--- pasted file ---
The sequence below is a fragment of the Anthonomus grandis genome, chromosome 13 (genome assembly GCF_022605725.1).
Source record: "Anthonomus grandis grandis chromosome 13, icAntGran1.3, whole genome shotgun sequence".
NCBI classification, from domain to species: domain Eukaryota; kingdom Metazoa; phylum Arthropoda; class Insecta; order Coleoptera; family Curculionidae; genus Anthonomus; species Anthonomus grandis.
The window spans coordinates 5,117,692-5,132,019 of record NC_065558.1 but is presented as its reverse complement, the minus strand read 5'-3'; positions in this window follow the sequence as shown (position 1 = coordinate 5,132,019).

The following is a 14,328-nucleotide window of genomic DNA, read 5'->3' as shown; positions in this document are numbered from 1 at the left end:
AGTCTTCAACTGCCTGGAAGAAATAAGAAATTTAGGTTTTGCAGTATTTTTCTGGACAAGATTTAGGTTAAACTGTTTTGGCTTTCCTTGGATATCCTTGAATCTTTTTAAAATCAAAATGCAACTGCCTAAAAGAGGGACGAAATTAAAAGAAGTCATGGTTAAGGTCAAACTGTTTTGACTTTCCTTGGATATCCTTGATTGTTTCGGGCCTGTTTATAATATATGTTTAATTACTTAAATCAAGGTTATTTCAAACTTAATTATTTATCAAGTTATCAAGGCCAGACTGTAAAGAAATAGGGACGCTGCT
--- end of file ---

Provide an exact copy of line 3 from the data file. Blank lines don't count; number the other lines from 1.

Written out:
NCBI classification, from domain to species: domain Eukaryota; kingdom Metazoa; phylum Arthropoda; class Insecta; order Coleoptera; family Curculionidae; genus Anthonomus; species Anthonomus grandis.